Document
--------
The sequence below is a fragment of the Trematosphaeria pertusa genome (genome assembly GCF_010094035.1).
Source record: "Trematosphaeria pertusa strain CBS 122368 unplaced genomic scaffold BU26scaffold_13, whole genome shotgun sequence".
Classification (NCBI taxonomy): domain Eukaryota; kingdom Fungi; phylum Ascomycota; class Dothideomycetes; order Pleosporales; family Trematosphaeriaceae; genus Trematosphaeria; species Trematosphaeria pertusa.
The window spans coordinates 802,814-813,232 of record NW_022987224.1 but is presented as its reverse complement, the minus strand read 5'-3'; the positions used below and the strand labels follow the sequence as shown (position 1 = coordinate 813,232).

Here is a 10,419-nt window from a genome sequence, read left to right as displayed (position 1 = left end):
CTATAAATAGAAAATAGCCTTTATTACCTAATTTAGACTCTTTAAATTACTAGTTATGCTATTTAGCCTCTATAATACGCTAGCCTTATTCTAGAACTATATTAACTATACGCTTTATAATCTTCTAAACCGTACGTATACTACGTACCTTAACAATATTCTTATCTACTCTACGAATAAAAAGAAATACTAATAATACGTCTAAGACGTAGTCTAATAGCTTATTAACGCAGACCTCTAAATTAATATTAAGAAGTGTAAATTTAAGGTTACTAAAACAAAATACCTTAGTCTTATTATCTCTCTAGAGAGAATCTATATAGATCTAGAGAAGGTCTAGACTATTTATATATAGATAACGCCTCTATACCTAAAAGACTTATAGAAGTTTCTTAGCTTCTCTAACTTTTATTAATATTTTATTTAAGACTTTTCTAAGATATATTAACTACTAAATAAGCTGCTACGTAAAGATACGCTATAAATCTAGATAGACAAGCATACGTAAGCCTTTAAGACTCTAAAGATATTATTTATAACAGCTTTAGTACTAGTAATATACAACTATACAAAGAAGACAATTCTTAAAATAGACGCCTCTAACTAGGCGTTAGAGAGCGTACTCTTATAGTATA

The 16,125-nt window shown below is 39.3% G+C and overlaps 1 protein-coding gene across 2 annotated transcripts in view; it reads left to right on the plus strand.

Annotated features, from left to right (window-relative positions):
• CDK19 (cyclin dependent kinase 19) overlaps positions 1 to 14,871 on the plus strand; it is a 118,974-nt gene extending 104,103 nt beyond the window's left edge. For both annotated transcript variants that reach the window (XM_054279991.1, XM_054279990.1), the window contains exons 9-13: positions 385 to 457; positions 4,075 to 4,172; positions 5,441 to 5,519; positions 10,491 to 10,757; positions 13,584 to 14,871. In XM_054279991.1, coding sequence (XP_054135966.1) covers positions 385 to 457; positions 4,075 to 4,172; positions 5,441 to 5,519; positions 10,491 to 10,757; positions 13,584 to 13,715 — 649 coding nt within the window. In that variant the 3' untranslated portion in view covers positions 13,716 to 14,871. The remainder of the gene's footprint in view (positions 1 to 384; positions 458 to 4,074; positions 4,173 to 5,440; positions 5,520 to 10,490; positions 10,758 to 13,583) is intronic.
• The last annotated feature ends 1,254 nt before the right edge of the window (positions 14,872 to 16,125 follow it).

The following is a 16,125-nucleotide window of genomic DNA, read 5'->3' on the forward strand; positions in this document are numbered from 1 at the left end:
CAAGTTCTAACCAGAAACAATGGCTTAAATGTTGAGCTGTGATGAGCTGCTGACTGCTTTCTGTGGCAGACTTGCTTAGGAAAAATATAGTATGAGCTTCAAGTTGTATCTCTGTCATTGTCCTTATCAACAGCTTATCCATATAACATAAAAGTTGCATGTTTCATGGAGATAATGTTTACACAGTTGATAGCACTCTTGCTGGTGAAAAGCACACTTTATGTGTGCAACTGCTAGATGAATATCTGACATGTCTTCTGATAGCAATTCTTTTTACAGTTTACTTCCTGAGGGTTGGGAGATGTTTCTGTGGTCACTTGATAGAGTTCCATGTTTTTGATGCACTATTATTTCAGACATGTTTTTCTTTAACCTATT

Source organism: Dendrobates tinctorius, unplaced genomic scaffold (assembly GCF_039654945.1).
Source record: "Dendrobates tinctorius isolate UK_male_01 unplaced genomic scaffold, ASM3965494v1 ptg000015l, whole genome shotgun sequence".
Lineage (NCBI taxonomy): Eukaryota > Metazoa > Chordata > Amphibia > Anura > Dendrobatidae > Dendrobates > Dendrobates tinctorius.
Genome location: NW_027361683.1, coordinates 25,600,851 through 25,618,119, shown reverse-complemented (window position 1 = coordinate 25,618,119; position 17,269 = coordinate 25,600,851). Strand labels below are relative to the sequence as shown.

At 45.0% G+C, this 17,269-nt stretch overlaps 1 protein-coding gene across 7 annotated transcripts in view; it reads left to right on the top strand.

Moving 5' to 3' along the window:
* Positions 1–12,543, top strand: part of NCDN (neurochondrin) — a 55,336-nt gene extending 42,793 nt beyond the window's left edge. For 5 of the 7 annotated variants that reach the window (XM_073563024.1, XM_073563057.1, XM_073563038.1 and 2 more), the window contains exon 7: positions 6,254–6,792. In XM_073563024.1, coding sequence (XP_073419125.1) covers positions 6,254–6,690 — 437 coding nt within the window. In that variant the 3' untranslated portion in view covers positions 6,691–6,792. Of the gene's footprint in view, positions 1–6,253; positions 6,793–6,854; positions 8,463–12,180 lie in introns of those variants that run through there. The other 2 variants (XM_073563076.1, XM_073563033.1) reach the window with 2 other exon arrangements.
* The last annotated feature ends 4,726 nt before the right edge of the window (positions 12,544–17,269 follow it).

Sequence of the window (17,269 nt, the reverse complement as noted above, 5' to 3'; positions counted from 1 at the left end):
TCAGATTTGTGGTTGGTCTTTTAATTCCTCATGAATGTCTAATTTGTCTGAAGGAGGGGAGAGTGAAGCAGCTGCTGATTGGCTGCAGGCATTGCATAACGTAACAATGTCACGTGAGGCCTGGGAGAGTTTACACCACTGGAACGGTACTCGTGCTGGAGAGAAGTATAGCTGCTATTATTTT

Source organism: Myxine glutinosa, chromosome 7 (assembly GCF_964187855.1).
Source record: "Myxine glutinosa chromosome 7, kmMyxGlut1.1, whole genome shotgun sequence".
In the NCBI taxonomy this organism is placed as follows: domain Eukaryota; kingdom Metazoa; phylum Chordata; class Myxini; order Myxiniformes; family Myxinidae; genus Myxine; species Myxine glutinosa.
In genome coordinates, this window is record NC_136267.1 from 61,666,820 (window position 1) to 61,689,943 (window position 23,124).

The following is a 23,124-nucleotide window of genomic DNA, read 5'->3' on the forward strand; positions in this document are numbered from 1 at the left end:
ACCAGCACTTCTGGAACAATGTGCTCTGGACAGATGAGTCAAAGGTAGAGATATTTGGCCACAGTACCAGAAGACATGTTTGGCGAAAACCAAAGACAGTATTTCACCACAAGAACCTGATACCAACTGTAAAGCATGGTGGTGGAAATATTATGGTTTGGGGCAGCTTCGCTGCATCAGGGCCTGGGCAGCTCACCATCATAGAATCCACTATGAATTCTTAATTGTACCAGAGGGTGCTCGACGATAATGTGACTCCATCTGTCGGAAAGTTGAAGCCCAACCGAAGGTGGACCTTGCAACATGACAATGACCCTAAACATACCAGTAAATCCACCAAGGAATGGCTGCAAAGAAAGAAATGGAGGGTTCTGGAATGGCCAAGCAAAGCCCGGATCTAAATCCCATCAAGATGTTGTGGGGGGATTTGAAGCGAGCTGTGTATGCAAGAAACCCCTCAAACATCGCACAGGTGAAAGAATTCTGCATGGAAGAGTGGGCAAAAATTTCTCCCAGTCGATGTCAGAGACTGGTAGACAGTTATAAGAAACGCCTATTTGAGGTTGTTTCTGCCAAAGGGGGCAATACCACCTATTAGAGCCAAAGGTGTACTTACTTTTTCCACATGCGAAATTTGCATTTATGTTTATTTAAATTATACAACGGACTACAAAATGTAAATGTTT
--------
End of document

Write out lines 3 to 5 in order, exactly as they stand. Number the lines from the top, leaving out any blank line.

Classification (NCBI taxonomy): domain Eukaryota; kingdom Fungi; phylum Ascomycota; class Dothideomycetes; order Pleosporales; family Trematosphaeriaceae; genus Trematosphaeria; species Trematosphaeria pertusa.
The window spans coordinates 802,814-813,232 of record NW_022987224.1 but is presented as its reverse complement, the minus strand read 5'-3'; the positions used below and the strand labels follow the sequence as shown (position 1 = coordinate 813,232).

Here is a 10,419-nt window from a genome sequence, read left to right as displayed (position 1 = left end):